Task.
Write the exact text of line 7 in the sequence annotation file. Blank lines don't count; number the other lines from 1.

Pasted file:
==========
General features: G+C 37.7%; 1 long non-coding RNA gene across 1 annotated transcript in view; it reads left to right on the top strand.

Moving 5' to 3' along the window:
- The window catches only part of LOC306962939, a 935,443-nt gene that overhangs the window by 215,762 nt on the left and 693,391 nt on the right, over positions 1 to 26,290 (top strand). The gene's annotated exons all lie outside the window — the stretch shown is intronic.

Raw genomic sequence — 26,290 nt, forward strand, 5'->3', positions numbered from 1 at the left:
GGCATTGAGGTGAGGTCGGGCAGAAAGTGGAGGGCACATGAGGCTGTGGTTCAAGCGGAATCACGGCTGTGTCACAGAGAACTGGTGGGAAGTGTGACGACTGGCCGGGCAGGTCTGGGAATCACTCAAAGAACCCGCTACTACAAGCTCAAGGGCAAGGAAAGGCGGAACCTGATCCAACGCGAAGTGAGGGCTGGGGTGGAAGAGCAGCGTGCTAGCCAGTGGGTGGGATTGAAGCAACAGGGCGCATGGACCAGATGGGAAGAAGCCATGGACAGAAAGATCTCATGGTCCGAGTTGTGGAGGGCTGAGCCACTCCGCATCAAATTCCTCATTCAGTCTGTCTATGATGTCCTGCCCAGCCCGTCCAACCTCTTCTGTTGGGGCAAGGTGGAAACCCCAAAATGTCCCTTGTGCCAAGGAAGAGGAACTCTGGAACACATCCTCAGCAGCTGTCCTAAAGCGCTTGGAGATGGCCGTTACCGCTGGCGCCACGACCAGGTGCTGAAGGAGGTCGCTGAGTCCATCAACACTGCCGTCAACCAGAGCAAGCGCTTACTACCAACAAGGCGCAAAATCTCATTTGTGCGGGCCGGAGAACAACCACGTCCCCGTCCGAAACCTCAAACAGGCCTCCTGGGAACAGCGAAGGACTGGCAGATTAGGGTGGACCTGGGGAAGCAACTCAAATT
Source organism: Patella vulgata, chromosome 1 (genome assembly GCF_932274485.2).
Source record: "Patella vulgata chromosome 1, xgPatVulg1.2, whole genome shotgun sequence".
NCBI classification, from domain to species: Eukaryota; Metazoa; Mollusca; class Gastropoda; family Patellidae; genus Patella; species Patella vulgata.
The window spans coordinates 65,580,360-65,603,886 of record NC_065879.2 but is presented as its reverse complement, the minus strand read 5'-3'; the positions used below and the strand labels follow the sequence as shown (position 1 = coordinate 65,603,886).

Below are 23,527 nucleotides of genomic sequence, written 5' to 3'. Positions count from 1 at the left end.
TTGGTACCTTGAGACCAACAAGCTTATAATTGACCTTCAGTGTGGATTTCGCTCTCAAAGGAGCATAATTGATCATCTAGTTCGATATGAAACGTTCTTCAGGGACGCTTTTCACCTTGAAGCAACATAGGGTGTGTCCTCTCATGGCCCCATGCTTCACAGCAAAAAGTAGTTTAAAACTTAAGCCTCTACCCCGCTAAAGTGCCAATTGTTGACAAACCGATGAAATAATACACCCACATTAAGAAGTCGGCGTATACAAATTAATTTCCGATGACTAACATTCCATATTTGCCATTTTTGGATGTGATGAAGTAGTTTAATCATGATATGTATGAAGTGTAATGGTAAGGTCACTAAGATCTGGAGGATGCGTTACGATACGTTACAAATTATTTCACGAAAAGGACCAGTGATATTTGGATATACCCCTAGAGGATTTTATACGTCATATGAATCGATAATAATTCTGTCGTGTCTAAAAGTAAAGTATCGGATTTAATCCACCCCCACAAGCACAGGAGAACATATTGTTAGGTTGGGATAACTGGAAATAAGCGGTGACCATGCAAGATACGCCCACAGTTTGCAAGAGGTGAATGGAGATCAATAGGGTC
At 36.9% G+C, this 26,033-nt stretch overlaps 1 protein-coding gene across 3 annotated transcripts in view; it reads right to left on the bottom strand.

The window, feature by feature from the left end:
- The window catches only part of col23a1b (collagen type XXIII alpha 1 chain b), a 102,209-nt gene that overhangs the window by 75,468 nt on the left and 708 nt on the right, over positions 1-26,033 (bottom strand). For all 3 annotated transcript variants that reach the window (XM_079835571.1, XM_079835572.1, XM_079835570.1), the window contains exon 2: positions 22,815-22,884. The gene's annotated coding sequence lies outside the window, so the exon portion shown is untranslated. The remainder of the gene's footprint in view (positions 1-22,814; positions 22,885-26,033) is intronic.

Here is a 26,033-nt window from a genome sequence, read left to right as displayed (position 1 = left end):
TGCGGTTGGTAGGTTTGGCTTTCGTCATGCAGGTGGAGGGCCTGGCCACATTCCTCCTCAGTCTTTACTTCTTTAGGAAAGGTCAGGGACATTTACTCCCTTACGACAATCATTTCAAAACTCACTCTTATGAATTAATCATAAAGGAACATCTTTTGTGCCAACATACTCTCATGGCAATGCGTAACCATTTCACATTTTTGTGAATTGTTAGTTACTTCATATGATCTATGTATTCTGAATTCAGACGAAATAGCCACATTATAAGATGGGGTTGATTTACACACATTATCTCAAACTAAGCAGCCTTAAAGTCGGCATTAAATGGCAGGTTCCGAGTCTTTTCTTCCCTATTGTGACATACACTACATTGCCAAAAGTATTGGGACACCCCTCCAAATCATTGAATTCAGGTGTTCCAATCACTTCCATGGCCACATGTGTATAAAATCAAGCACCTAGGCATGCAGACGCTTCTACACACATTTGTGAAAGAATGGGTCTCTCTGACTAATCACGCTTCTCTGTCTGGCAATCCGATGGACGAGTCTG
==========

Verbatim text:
Source record: "Patella vulgata chromosome 1, xgPatVulg1.2, whole genome shotgun sequence".